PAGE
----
Internationalized domain names
The character set allowed in the Domain Name System is based on ASCII and does not allow the representation of names and words of many languages in their native scripts or alphabets. ICANN approved the Internationalized domain name (IDNA) system, which maps Unicode strings used in application user interfaces into the valid DNS character set by an encoding called Punycode. For example, københavn.eu is mapped to xn--kbenhavn-54a.eu. Many registries have adopted IDNA.
Domain name registration
The first commercial Internet domain name, in the TLD com, was registered on 15 March 1985 in the name symbolics.com by Symbolics Inc., a computer systems firm in Cambridge, Massachusetts.
By 1992, fewer than 15,000 com domains had been registered.
In the first quarter of 2015, 294 million domain names had been registered. A large fraction of them are in the com TLD, which as of December 21, 2014, had 115.6 million domain names, including 11.9 million online business and e-commerce sites, 4.3 million entertainment sites, 3.1 million finance related sites, and 1.8 million sports sites. As of July 2012 the com TLD had more registrations than all of the ccTLDs combined.
The right to use a domain name is delegated by domain name registrars, which are accredited by the Internet Corporation for Assigned Names and Numbers (ICANN), the organization charged with overseeing the name and number systems of the Internet. In addition to ICANN, each top-level domain (TLD) is maintained and serviced technically by an administrative organization operating a registry. A registry is responsible for maintaining the database of names registered within the TLD it administers. The registry receives registration information from each domain name registrar authorized to assign names in the corresponding TLD and publishes the information using a special service, the WHOIS protocol.
Registries and registrars usually charge an annual fee for the service of delegating a domain name to a user and providing a default set of name servers. Often, this transaction is termed a sale or lease of the domain name, and the registrant may sometimes be called an "owner", but no such legal relationship is actually associated with the transaction, only the exclusive right to use the domain name. More correctly, authorized users are known as "registrants" or as "domain holders".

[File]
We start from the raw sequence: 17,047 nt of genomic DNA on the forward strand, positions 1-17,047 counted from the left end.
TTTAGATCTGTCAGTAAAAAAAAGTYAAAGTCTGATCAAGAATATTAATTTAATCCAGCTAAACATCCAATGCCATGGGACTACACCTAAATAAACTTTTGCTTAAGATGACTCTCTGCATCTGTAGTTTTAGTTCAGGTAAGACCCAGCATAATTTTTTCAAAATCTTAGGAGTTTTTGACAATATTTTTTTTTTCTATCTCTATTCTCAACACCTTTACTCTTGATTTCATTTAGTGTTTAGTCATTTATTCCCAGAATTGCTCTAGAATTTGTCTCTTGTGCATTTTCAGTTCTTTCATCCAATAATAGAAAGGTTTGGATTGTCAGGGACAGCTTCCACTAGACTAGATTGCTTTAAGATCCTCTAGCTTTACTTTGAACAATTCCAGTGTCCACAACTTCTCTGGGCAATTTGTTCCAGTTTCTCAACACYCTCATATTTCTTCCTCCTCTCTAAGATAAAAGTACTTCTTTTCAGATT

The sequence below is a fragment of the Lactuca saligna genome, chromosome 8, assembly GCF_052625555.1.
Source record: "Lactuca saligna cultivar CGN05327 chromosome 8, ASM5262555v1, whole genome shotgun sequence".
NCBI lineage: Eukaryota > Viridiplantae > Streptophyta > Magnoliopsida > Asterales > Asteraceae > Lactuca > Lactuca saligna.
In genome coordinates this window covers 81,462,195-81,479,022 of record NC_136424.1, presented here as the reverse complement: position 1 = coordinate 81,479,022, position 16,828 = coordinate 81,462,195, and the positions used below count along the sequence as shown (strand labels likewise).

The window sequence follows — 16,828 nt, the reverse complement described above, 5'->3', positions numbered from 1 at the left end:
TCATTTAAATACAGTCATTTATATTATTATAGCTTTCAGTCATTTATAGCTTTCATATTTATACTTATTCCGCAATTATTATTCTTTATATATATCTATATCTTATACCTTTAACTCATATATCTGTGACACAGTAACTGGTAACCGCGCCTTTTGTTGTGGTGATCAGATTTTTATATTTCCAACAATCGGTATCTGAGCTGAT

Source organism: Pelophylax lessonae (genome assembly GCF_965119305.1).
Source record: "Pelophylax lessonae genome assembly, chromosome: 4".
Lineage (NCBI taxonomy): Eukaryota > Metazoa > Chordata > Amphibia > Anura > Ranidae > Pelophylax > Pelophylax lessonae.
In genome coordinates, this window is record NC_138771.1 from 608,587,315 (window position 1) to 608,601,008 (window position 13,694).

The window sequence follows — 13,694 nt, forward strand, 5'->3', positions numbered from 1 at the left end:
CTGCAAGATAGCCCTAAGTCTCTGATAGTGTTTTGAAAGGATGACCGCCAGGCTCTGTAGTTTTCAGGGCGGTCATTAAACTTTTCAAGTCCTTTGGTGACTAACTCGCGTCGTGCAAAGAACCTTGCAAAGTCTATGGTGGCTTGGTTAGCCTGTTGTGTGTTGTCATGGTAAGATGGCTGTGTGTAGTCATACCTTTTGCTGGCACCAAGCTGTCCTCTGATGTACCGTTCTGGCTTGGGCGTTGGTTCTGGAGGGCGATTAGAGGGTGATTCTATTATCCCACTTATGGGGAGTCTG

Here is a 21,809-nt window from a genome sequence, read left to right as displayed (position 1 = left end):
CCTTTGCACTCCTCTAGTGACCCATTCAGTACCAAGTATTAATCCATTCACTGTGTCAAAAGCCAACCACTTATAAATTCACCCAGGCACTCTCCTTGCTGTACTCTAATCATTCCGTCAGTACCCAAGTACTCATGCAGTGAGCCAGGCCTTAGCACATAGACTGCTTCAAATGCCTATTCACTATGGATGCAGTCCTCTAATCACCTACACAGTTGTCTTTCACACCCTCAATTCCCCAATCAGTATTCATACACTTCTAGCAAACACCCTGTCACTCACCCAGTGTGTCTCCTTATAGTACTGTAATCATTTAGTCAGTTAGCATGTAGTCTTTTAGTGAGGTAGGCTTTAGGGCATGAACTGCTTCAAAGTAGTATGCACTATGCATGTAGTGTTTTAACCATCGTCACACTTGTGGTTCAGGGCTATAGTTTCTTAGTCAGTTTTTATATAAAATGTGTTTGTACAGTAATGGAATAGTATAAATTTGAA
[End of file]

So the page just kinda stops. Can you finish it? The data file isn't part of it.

ICANN publishes the complete list of TLD registries and domain name registrars. Registrant information associated with domain names is maintained in an online database accessible with the WHOIS protocol. For most of the 250 country code top-level domains (ccTLDs), the domain registries maintain the WHOIS (Registrant, name servers, expiration dates, etc.) information.
Some domain name registries, often called network information centers (NIC), also function as registrars to end-users. The major generic top-level domain registries, such as for the com, net, org, info domains and others, use a registry-registrar model consisting of hundreds of domain name registrars (see lists at ICANN or VeriSign). In this method of management, the registry only manages the domain name database and the relationship with the registrars. The registrants (users of a domain name) are customers of the registrar, in some cases through additional layers of resellers.
There are also a few other alternative DNS root providers that try to compete or complement ICANN's role of domain name administration, however, most of them failed to receive wide recognition, and thus domain names offered by those alternative roots cannot be used universally on most other internet-connecting machines without additional dedicated configurations.
Technical requirements and process
In the process of registering a domain name and maintaining authority over the new name space created, registrars use several key pieces of information connected with a domain:
- Administrative contact. A registrant usually designates an administrative contact to manage the domain name. The administrative contact usually has the highest level of control over a domain. Management functions delegated to the administrative contacts may include management of all business information, such as name of record, postal address, and contact information of the official registrant of the domain and the obligation to conform to the requirements of the domain registry in order to retain the right to use a domain name. Furthermore, the administrative contact installs additional contact information for technical and billing functions.
- Technical contact. The technical contact manages the name servers of a domain name. The functions of a technical contact include assuring conformance of the configurations of the domain name with the requirements of the domain registry, maintaining the domain zone records, and providing continuous functionality of the name servers (that leads to the accessibility of the domain name).
- Billing contact. The party responsible for receiving billing invoices from the domain name registrar and paying applicable fees.